She said that most of the ladies she spoke to have some concerns about the health services provided and she explained that while the building which serves as the health post had been painted on the outside, on the inside it is rotting and there is no electricity or means of communication there.

“They said there was a radio set but it was stolen…” Broomes said, adding that she was informed that while one had been bought for the community a government minister had indicated that it had to be formally handed over to them. It has been eight months and they are still awaiting the visit by the minister to hand over the radio set which is believed to be lodged at the regional office.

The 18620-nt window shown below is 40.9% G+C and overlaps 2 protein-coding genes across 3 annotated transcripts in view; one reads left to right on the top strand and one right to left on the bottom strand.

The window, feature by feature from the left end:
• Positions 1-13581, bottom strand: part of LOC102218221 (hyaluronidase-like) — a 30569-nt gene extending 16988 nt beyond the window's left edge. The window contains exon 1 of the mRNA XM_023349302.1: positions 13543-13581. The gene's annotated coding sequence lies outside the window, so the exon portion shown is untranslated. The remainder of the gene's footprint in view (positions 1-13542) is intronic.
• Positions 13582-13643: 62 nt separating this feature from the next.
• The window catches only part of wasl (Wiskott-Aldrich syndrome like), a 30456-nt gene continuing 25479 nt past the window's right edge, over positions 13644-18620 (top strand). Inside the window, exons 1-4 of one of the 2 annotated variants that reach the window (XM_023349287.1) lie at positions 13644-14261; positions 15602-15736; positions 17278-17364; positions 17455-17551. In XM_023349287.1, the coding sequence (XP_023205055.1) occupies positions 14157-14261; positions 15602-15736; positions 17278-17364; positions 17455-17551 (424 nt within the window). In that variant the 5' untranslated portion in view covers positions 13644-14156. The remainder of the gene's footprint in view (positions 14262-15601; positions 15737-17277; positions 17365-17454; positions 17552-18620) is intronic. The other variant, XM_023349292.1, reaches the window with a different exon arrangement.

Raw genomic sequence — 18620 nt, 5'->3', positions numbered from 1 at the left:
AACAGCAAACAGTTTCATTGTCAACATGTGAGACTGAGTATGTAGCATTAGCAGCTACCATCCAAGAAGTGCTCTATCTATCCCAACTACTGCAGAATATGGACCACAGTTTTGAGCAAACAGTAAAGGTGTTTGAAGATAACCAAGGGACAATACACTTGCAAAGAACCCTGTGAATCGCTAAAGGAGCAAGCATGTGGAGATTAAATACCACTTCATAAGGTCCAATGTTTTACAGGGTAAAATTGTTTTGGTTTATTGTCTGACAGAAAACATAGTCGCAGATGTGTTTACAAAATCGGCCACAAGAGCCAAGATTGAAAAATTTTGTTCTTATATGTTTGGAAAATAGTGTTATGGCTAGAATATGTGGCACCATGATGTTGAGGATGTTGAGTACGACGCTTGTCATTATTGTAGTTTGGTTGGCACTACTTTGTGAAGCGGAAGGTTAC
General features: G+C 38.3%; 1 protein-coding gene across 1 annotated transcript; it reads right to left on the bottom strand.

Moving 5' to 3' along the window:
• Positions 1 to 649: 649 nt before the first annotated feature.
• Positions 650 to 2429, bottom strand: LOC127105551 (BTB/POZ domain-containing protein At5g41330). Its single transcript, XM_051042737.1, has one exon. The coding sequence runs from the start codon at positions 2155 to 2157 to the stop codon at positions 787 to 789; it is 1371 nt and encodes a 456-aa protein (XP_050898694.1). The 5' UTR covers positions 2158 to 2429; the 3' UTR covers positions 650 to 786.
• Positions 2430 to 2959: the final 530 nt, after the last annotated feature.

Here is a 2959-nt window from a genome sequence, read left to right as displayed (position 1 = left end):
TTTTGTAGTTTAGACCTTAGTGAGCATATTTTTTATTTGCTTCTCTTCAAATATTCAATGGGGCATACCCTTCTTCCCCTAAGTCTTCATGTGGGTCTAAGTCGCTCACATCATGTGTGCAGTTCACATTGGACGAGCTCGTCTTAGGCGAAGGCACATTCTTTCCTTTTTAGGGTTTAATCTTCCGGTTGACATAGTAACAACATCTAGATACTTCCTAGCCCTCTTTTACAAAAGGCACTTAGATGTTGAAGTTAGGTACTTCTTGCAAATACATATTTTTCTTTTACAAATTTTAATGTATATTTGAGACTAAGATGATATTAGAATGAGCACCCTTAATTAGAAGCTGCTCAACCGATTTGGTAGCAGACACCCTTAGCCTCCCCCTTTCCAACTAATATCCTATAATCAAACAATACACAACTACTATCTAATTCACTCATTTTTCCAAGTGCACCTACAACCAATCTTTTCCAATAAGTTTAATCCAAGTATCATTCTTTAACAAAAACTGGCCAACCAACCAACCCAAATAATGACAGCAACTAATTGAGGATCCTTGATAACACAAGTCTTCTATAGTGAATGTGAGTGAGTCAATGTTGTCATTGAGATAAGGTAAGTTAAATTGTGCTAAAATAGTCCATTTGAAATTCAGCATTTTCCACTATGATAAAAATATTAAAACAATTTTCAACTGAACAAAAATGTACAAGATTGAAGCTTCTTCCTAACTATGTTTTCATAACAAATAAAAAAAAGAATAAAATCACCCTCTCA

“I think it is really sad to see how human beings and people are being treated. I am really saddened by it, the school is rotten from the walls outside… and it is well run down,” Broomes said.

Broomes said the organisation supported the community in a call for a better standard of living and she said since she was a member of the Special Land Use Committee (SLUC) set up by former President Bharrat Jagdeo following the protest by miners in Bartica, she had recommended that there should be a road linking 72 Miles to Mahdia.

“I had said and I would say it again, I think it is very deliberate that this road is not functional… I think it is sad to note that just a little piece of road about a mile…heading to the Cassandra crossing to take you into Mahdia, [can’t be constructed]” Broomes said.

Instead residents have to travel across the river, sometimes with their young children which is very unsafe.